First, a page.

It’s Sunday Afternoon and as usual i’m busy making a list of things i need to buy, my phone buzzes with the notification banner popping up from the Linkedin App from someone with the name Abel Adams Jr. The message contains questions about my contact details and location, ok as Linkedin is a professional networking site, i’m intrigued with it and wondering if he has checked my profile out and is prolly interested in offering me a job. I already have a job, part time in two places, but the idea of getting an additional one online sounds great. Besides the excitement my instincts gave me the sense of curisity to some level that i couldn’t give off this stranger a very detailed info. Soon he responded back next day with a generous offer of an online Gold dust marketing job sending me the link of an instant money making site. What a great man, hailing from nowhere like a genie with such a wonderful help offer.
(Picture: This online marketing job offer, sweet – isn’t it?)
I clicked and opened the link wondering what shape and format the background would be as i have done some web designing back in the days.
(Picture: The website of online marketing job ‘spammer site’)
Despite rejecting such fraud ads many times, i fell for it this time and it’s because i put a little trust in the professional networking site memeber with over 500 followers. with a little hesitation, i’m still hoping for the promising good results with the not so good preparations for the worse segments.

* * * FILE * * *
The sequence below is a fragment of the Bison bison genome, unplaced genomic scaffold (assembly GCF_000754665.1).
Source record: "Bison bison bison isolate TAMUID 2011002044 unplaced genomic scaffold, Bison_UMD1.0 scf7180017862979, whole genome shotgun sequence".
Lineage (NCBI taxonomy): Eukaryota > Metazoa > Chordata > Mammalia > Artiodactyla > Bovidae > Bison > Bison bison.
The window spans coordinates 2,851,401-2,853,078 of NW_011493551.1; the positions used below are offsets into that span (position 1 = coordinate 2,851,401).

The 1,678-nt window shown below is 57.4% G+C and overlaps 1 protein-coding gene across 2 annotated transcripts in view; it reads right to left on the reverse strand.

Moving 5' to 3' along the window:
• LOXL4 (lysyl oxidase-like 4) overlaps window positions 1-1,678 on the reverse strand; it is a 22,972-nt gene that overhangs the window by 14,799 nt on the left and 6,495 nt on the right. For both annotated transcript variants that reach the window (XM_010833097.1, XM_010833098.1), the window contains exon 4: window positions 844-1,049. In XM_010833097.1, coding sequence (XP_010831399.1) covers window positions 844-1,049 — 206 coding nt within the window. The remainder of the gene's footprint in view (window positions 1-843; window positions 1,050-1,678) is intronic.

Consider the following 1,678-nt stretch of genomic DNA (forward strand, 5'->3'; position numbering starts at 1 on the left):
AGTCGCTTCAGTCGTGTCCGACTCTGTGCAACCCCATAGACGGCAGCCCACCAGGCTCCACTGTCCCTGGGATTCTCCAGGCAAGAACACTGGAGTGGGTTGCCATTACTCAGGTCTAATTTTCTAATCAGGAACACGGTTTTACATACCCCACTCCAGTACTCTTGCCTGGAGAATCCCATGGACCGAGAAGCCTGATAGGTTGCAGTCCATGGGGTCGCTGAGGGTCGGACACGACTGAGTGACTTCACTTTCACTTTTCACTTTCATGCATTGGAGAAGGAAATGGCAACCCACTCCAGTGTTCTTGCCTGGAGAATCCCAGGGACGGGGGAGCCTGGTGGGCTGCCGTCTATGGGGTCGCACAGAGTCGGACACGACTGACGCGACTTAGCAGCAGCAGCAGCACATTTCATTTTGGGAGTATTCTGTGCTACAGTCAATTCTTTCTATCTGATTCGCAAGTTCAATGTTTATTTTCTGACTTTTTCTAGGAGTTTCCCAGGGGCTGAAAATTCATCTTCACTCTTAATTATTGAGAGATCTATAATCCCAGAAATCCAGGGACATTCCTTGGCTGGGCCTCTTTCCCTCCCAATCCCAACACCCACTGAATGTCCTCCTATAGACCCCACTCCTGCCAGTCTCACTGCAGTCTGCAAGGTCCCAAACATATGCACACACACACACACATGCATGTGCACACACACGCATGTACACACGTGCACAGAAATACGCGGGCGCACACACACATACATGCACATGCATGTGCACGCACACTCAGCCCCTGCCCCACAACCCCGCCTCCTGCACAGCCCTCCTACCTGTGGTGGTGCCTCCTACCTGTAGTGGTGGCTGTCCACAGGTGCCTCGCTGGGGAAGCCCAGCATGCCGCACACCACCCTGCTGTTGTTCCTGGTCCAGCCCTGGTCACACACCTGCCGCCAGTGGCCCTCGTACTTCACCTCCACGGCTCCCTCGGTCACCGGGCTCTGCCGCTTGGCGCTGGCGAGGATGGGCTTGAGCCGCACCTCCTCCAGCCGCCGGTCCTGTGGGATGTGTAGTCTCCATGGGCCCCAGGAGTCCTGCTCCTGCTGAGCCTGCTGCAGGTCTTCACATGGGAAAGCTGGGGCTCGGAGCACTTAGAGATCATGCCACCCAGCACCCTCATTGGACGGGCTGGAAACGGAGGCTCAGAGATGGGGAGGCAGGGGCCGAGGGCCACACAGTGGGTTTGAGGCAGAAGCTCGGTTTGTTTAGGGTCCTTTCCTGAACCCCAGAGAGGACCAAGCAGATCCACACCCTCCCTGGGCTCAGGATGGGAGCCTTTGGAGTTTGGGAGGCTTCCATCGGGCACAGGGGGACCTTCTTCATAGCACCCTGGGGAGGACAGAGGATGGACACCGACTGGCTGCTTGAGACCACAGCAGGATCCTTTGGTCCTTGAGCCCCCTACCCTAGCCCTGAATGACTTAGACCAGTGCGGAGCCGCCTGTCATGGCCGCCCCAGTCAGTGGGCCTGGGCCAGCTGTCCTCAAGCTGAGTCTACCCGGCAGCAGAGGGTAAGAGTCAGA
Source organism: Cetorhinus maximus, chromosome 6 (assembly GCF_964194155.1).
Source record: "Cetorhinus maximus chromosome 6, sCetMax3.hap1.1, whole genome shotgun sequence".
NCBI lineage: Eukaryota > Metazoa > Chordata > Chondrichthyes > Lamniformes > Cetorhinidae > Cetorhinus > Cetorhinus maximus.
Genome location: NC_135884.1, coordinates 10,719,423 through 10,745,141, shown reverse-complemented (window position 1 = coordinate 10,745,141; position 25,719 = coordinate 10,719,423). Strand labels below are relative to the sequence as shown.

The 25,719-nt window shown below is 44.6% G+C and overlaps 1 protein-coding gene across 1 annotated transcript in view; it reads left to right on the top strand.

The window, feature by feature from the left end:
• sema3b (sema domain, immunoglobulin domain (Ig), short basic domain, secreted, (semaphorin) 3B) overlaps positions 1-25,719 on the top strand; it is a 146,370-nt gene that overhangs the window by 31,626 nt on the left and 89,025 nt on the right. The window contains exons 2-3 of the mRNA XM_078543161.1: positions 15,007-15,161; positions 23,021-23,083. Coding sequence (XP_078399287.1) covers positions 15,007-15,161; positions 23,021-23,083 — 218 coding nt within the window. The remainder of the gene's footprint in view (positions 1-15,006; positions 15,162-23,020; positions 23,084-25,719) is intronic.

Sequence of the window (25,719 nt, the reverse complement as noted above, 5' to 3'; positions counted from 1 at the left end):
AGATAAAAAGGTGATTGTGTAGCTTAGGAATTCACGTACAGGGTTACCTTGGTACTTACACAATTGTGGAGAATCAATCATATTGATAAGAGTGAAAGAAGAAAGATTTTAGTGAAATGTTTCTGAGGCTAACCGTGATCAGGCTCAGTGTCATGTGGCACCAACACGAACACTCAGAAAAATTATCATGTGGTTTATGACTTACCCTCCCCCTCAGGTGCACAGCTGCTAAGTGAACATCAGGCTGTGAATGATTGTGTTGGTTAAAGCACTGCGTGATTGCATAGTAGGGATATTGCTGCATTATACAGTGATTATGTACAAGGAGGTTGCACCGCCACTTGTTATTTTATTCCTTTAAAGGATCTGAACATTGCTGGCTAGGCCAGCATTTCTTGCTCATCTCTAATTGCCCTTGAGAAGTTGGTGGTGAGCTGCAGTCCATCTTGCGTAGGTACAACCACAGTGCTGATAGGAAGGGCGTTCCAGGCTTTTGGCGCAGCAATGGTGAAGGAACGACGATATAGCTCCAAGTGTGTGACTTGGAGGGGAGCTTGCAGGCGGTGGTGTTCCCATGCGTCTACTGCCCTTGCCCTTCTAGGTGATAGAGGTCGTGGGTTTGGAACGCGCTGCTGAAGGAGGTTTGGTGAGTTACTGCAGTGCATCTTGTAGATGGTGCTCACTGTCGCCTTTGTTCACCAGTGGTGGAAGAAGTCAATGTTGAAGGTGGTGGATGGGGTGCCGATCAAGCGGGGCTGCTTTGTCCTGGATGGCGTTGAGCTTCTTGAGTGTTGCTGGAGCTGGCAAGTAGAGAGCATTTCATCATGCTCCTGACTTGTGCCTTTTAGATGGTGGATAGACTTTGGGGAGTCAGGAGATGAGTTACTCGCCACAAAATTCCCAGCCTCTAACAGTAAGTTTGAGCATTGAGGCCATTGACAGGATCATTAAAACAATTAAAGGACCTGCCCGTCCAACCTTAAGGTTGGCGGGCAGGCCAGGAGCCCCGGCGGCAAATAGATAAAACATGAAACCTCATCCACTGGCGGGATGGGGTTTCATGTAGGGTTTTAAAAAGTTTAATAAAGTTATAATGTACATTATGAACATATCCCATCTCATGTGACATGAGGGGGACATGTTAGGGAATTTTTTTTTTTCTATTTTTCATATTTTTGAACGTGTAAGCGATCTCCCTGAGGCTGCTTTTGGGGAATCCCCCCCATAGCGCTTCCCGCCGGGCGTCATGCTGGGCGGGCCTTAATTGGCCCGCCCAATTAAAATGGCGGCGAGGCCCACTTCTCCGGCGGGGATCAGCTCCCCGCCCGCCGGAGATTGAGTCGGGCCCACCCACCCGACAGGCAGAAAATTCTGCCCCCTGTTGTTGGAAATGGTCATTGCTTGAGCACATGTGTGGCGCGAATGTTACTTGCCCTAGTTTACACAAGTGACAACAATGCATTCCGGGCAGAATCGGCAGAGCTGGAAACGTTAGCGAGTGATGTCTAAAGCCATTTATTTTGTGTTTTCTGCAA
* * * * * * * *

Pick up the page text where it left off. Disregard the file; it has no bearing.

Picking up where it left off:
(Picture: The amount of cash deposited in the box, $10 per visitors view)
I finally made it through sharing the link in multiple social networking sites like Facebook, Google+ and WhatsApp where some confused and a few happy about this easy well paid online job. Some called it spam and the rest are waiting to see if i am able to get the money. On the other hand, I am delighted for the amount that has snowballed into this great numbers.
(Picture: The money withdrawal link following the payment portal)
I clicked on the link to claim my cash withdrawal and i get directed to a survey site where i have to choose one of the options of either downloading and playing games or an application of music of some kind, and as i click on one of them there appears a gaming site asking for my number and directing me to a weekly subscription program of $4,99 per week, what? Are you kidding me? They not only wasted my my time and energy into the false game of tricking me into their scam puzzle but also now want me to pay them on a weekly basis for playing games that i abhor? Oh no, it is a scam and i am fooled in it by the stranger from a an authentic professional networking site.
(Picture: Game site ridiculing my efforts and trust)
As i click to get further into this spam test, i am asked to enter my bank Account information, seriously? I have to degrade myself more into this treacherous wrongful image of foul notion, oh how much more low would they steep down? My friends, some of them are waiting to hear my results, and some may have fallen into this false game wasting their time and energy and maybe even their hope and money to which i blame myself for being a bad influence to them. Will sorry be enough, i have no idea. What i learn from this experience is that scammers exist everywhere in different forms. They know that finding a job can be tough. To trick people looking for honest work, they advertise where real employers and job placement firms do. They also make upbeat promises about your chances of employment, and virtually all of them ask you to pay them for their services before you get a job which they bring forward the matter in different styles by either directly asking you for the money or take you into their phissing sites asking for your banking information or your subscription to their products they want you to buy in exchange for the money. But the promise of a job isn’t the same thing as a job. If you have to pay for the promise, it’s likely a scam.